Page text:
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Trucks Vs. Cars: What The Future Holds For Digital Photography

There’s an old saying that the best camera is the one you have with you. Smartphone users have taken that axiom to heart: Market research group InfoTrends estimates that people took 1 trillion digital photos last year, and digital photography is growing exponentially. Smartphone cameras are improving, but will they ever completely replace DSLR cameras? Probably not very soon.

As mobile device photography technology evolves and more people rely solely on smartphones and tablets to take photos and videos, it’s tempting to think that DSLR cameras will meet the same fate as film cameras. Dual-camera technology — which has been integrated into flagship models made by smartphone manufacturers like Apple, HTC, Huawei and LG — has been hailed as a game-changer.

However, dual-camera technology may not be the make-or-break feature some believe it to be. Its effectiveness depends on how it is implemented, but in reality, the decision on which camera phone to buy should hinge on price and sensor quality. Aspiring mobile phone photographers have more choices than ever today when purchasing a camera, but it makes sense to evaluate the features realistically.

In popular implementations of the dual-camera setup, one camera captures the black-and-white image while the other takes a color photo. Technically, the color sensor and black-and-white sensors are the same except for a single difference: the black-and-white sensor has had its top layer’s color filter removed, rendering it unable to capture color but increasing its ability to capture light threefold.

This makes the camera function much better, particularly in low-light conditions. And as any photographer will attest, each f-stop matters. A quality DSLR needs 20 seconds to capture an image of the Milky Way — and it already sees colors the human eye can’t perceive while stargazing. Adding a black-and-white sensor to a mobile phone camera reduces the time required to capture that same image to a fraction of a second.

Another factor in the DSLR vs. smartphone camera debate is that smartphone photography apps have become more powerful as the computing power of phones themselves have eclipsed laptop capabilities from just a few years ago. That means users can expect excellent performance, with the only limits being screen size and accessory tools. But screen size and tool limitations can impose significant drawbacks.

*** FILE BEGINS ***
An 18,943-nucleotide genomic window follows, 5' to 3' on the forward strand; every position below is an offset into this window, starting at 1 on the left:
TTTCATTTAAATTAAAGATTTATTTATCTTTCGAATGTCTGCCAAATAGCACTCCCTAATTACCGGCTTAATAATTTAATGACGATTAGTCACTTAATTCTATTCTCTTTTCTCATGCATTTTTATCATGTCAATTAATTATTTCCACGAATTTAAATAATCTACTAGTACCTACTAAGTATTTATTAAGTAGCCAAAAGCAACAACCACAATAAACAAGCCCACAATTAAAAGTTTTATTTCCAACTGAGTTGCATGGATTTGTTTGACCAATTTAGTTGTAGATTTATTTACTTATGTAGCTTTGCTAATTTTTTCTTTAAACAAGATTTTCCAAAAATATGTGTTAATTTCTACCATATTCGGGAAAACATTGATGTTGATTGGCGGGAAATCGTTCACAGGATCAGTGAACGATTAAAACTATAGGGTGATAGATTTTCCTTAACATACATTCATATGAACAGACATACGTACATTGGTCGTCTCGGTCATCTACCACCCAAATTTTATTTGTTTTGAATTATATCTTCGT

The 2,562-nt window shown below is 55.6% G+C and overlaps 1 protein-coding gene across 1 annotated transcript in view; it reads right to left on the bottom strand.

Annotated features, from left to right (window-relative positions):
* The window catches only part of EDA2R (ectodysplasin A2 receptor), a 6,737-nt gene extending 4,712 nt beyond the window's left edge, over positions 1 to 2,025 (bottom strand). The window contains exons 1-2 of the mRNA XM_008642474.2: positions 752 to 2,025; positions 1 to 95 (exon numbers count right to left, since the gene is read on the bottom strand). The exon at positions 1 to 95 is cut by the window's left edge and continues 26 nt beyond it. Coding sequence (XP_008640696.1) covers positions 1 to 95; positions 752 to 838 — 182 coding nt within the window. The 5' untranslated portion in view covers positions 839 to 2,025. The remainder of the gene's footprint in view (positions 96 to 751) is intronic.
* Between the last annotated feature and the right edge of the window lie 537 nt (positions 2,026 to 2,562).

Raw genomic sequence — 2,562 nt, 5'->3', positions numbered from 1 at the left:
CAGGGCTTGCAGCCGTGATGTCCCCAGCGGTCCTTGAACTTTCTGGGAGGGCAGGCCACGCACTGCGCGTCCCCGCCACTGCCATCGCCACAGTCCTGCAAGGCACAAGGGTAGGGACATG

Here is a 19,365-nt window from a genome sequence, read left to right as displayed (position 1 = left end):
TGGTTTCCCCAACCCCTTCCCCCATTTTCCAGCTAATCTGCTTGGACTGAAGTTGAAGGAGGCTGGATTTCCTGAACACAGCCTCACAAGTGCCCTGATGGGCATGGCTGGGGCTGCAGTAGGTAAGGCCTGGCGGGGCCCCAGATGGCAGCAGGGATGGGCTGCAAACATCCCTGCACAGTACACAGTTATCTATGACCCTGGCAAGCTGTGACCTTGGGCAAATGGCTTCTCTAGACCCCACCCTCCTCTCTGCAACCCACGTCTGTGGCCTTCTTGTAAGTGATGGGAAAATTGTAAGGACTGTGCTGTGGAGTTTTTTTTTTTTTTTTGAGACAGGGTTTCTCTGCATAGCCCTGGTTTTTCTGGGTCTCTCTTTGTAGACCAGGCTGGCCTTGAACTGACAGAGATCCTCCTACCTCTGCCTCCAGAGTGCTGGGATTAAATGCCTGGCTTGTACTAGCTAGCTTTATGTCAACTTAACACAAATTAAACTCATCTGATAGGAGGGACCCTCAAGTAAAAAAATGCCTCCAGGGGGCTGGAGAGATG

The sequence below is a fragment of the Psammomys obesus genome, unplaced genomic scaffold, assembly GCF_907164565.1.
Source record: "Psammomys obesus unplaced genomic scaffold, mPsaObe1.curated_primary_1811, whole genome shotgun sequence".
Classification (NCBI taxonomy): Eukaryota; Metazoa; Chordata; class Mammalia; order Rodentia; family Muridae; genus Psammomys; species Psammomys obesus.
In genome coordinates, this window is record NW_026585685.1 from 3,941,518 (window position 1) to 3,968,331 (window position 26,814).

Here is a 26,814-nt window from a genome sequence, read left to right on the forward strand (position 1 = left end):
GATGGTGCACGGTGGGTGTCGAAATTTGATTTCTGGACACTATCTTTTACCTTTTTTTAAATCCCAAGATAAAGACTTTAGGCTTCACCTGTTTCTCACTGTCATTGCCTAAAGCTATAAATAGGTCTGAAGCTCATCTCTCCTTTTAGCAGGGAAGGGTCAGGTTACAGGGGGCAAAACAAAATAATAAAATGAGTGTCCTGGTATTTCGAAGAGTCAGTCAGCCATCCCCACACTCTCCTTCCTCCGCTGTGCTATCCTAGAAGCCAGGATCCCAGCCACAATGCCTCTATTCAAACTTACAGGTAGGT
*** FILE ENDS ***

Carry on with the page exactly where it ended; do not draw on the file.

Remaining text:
For example, finger-directed edits made on a small screen typically aren’t as precise as those made via a stylus or mouse on a laptop or desktop. Another consideration is that some apps limit image size to achieve better speed and faster uploads. These limitations might be acceptable to amateur photographers, but professionals will likely continue to use DSLRs and computer screens for their work.

And that’s not so unusual; there’s often a gap between products used by consumers and professionals. Cars have become more streamlined and lightweight over the years, which is a boon to consumers. But people who are on the road in a professional capacity still require larger, bulkier trucks to haul goods from point A to destination B.

It’s unlikely that 2017 will see the launch of truly game-changing smartphone camera features, but we can expect smaller and better sensors, superior glass and upgraded software as the top manufacturers continue to battle it out for world domination. Hopefully battery life will improve too! That’s an innovation that is long overdue in a smartphone-dependent world.

The shortening cycle of smartphone replacement isn’t really necessary, but it does generate pressure for new and better products, not just for the photography realm but also for computing power. And that has positive implications across all areas of science and technology, which sends out ripple effects that make human life — and perhaps even civilization as a whole — better.

Serban Enache is CEO of global stock photo agency